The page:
Cookbook Review – The Great Big Pressure Cooker Book

Posted January 14, 2016 by smutmatters in Cookbook, Reviews / 0 Comments

Cookbook Review – The Great Big Pressure Cooker BookThe Great Big Pressure Cooker Book: 500 Easy Recipes for Every Machine, Both Stovetop and Electric by Mark Scarbrough
Published by Clarkson Potter on February 17th 2015
Genres: Cookbook
Pages: 512
Format: Paperback
Source: Purchased
Barnes & Noble

The ultimate in pressure cooker books--with recipes for breakfasts, soups, mains, grains, vegetables, and desserts--each adapted for stovetop or electric models.
The old-fashioned pressure cooker has been rediscovered by modern home cooks, both for its quick-cooking powers (dried beans are perfectly soft in 35 minutes; risottos are tender in 20 minutes) and for its ability to infuse foods with intense flavor (carrots become sweeter, meat more savory). The Great Big Pressure Cooker Book has recipes for every device, stovetop and electric, no matter the manufacturer. Whether you're seeking an adventurous array of spices, found in dishes such as Cherry Chipotle Pulled Chicken or Smashed Sweet Potatoes with Pineapple and Ginger, or pure comfort food, like French Toast Bread Pudding or Classic Pot Roast and Potatoes, you'll find the perfect recipe--each labeled by level of ease--to feed your family. This is the only pressure cooker book you'll ever need.

I probably won’t review too many cookbooks, but I got this one last week and I just had to. I got an Instant Pot for Christmas this year, and since I’ve never had a pressure cooker before, I had no idea what to do with it. The Instant Pot website is good, there are a lot of recipes and advice, and the Facebook group is one of the most active I’ve ever seen, but I was getting my recipes in dribs and drabs. Enter The Great Big Pressure Cooker Book.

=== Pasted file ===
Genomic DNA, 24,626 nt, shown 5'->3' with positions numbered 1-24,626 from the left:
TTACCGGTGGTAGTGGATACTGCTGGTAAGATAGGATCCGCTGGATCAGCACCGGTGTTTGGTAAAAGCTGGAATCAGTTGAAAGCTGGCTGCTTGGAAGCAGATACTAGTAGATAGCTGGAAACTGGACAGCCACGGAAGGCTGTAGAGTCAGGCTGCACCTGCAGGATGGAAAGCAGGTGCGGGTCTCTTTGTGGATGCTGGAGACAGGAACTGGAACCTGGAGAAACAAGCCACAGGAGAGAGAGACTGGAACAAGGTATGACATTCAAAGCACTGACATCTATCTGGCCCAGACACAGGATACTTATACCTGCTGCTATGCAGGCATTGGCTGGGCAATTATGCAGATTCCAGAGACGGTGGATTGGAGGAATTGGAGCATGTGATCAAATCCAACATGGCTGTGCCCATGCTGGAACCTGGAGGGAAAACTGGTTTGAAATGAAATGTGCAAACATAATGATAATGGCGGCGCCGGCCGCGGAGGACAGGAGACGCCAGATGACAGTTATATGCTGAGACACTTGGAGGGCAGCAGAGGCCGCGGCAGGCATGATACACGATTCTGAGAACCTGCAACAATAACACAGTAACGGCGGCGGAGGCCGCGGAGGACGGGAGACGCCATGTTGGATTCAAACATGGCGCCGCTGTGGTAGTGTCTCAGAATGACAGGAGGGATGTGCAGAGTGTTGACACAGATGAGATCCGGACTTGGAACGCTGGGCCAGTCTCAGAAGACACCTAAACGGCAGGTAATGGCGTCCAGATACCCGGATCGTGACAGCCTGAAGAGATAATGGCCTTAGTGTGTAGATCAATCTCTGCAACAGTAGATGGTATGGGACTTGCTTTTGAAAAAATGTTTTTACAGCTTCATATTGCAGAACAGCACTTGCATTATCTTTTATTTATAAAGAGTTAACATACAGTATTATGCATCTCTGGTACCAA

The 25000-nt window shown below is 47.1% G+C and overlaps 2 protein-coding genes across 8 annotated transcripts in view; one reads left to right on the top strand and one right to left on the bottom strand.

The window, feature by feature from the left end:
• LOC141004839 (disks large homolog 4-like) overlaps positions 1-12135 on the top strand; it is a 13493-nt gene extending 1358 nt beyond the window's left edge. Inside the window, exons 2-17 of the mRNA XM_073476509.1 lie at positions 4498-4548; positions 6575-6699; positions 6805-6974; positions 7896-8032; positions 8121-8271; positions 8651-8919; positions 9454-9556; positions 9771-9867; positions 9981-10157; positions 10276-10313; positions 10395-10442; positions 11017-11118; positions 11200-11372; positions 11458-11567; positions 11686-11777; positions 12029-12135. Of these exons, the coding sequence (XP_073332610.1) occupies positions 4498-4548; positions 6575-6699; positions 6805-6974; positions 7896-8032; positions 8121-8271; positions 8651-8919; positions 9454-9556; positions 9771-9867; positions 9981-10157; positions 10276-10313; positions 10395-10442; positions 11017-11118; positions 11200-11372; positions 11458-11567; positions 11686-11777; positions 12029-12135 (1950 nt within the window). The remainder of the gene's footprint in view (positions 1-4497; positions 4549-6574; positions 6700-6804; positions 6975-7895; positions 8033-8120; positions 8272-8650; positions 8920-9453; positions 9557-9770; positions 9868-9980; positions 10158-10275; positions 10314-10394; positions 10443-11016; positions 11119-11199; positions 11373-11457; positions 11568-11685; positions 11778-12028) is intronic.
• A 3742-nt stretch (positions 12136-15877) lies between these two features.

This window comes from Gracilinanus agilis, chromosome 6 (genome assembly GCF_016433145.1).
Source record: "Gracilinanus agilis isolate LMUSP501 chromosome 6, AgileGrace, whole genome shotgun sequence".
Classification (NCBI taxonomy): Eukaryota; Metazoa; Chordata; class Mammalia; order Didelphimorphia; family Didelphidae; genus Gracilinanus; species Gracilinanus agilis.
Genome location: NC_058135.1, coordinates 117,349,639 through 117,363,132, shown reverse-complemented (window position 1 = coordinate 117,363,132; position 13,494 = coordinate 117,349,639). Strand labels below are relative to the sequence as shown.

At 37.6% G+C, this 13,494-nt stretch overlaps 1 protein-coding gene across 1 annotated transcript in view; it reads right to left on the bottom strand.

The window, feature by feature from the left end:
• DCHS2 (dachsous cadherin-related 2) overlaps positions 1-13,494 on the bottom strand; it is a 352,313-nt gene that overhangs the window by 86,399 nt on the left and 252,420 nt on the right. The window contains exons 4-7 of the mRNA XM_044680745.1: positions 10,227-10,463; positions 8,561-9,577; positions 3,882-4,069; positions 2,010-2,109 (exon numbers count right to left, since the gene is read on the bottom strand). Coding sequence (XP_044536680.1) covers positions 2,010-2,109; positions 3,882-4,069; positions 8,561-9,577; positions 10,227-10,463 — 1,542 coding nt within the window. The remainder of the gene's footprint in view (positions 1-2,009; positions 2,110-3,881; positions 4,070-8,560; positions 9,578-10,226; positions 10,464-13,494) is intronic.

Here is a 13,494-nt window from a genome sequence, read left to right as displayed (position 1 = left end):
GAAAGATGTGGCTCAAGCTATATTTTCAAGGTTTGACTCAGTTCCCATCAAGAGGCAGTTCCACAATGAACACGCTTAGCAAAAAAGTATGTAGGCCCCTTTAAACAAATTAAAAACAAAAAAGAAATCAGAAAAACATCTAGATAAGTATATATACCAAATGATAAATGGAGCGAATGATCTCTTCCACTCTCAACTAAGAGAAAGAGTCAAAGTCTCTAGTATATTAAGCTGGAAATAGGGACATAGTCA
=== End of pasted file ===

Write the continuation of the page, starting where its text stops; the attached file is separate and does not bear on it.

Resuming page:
This book was great. The first section is an easy to read breakdown of the history of the pressure cooker, the different types of modern pressure cookers, and some general tips on how to use them.  There are 500 recipes in here, and every one of them uses easy to recognize, easy to find ingredients. Of the 500, I probably marked 300 I want to try out. I probably won’t actually make all 300, but they were the ones that grabbed my attention on my first go through. Each recipe includes the usual parts (ingredients, time, and instructions), but also the expected level of effort, servings, what level pressure to use, and the type of pressure release to use.

The only two minor quibbles I’d have with this book are the lack of pictures and the format. I love pictures in cookbooks. This one had a ten-page section in the middle with pics of about 30 of the recipes, and that’s it. I wouldn’t expect pics of all 500 recipes, but more that 30 would have been great. I’d also prefer it to be spiral-bound, but I think all cookbooks should be spiral-bound. It’s just so much easier to deal with in the kitchen.

So that’s it – my quickie cookbook review. If you have a pressure cooker, do yourself a favor and grab this one up.

About Bruce Weinstein and Mark Scarbrough

Bruce Weinstein is the chef in our duo. A life-long New Yorker, he wanted to leave the city–so we now live in rural New England. Don’t ask. He can rip through Chopin Nocturnes, knits whenever he’s not cooking, and is quick to ask “Who’s up for a cocktail?” He went to “Fame” for high school, took off for chef school, and put in his time at Manhattan advertising firms. He loves Modigliani, is indifferent to Picasso, and has been forced to sit through more post-modern, avant-garde music than anyone should. His patience is boundless–except when it comes to bridge.

Mark Scarbrough is the writer. A former academic, he’s sometimes snarky because he’s ridiculously innocent in the marrow. He reads Dante for fun and hangs out in art museums on sunny afternoons. He’s a bemused Texan in snow drifts, a dumbfounded progressive, and a self-confessed culinary snob. He still teaches literature on the side and leads raucous book groups at Connecticut libraries. (You can find out more about one of those groups here.)

Together, we’ve written a shelf of cookbooks. We also pen a column called “Sundays in the Kitchen with Bruce and Mark” on To put it bluntly, Bruce is olive oil; Mark, butter. Bruce wants a Christmas tree; Mark writes the haggadah for Passover. (It makes for interesting times.) We’ve contributed to most of the big food magazines and have been guests on many of the national morning shows.